Location: Bioenergy ResearchTitle: Biological pretreatment of corn stover by Phlebia brevispora for enhanced enzymatic hydrolysis and efficient ethanol production Author
Submitted to: Meeting Abstract
Publication Type: Abstract Only
Publication Acceptance Date: 5/18/2013
Publication Date: 5/21/2013
Citation: Saha, B.C., Cotta, M.A. 2013. Biological pretreatment of corn stover by Phlebia brevispora for enhanced enzymatic hydrolysis and efficient ethanol production [abstract]. American Society for Microbiology. Poster No. 2475. Interpretive Summary:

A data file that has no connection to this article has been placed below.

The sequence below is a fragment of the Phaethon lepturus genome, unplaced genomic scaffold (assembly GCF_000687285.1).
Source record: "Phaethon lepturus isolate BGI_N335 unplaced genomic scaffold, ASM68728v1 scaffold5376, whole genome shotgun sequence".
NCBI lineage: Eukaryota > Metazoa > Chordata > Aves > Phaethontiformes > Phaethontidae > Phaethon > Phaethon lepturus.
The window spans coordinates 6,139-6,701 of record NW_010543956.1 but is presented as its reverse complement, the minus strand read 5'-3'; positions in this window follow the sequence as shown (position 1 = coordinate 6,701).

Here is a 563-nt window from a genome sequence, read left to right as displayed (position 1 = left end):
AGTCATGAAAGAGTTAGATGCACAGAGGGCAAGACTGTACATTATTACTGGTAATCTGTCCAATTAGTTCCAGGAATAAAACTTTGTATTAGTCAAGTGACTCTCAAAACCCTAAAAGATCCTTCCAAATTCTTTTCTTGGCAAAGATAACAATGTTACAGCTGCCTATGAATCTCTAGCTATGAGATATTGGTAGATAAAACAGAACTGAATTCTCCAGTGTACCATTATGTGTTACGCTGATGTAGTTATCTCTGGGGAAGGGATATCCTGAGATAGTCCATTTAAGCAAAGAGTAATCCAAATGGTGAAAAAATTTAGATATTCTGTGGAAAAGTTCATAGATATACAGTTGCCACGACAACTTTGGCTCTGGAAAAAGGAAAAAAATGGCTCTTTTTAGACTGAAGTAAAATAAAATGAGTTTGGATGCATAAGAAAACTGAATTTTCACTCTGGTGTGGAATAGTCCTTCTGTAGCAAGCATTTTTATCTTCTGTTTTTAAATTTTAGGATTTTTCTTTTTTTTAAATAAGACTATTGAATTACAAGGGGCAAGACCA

Technical Abstract: Pretreatment, as the first step towards conversion of lignocellulosic feedstocks to ethanol remains one of the main barriers to commercial success. Typically, harsh methods are used to pretreat lignocellulosic biomass prior to its breakdown to sugars by enzymes, which also result in fermentation inhibitor formation. An alternative to harsh chemicals is biological pretreatment to break down or remove lignin from the holocellulose surface. After screening 26 white rot fungal strains using corn stover for powerful ability to remove lignin from it with minimum loss of cellulose and hemicellulose, we have selected Phlebia brevispora for further investigation. Pretreatment of corn stover by P. brevispora using solid state fermentation under three different conditions (moisture content, inoculum size and duration) was investigated. Changes in composition of pretreated corn stover and its susceptibility to enzymatic hydrolysis were analyzed. Growth of the fungus was estimated by measuring ergosterol content of the pretreated corn stover. Enzymatic hydrolysis of pretreated corn stover was performed using commercial cellulase, ß-glucosidase and hemicellulase preparations. Ethanol production of P. brevispora pretreated corn stover by fed-batch simultaneous saccharification and fermentation (SSF) was investigated using Saccharomyces cerevisiae D5A, xylose utilizing recombinant S. cerevisiae YRH400 and mixed sugar utilizing ethanologenic recombinant Escherichia coli FBR5. About 84% moisture and 42 days incubation at 28 oC were found to be optimal for pretreatment with respect to enzymatic saccharification. Inoculum size was not important. Ergosterol data shows continued growth of the fungus studied up to 57 days. No fermentation inhibitors were produced. The sugar yield was 442±5 mg/g of pretreated corn stover. About 36±0.6 g ethanol was produced from 150 g pretreated stover per L by fed-batch SSF using the recombinant E. coli strain. The ethanol yields were 32.0±0.2 and 38.0±0.2 g from 200 g pretreated corn stover per L by fed-batch SSF using S. cerevisiae D5A and recombinant yeast strain, respectively. This research demonstrates that biological pretreatment with P. brevispora has high potential to be used for lignocellulosic biomass pretreatment.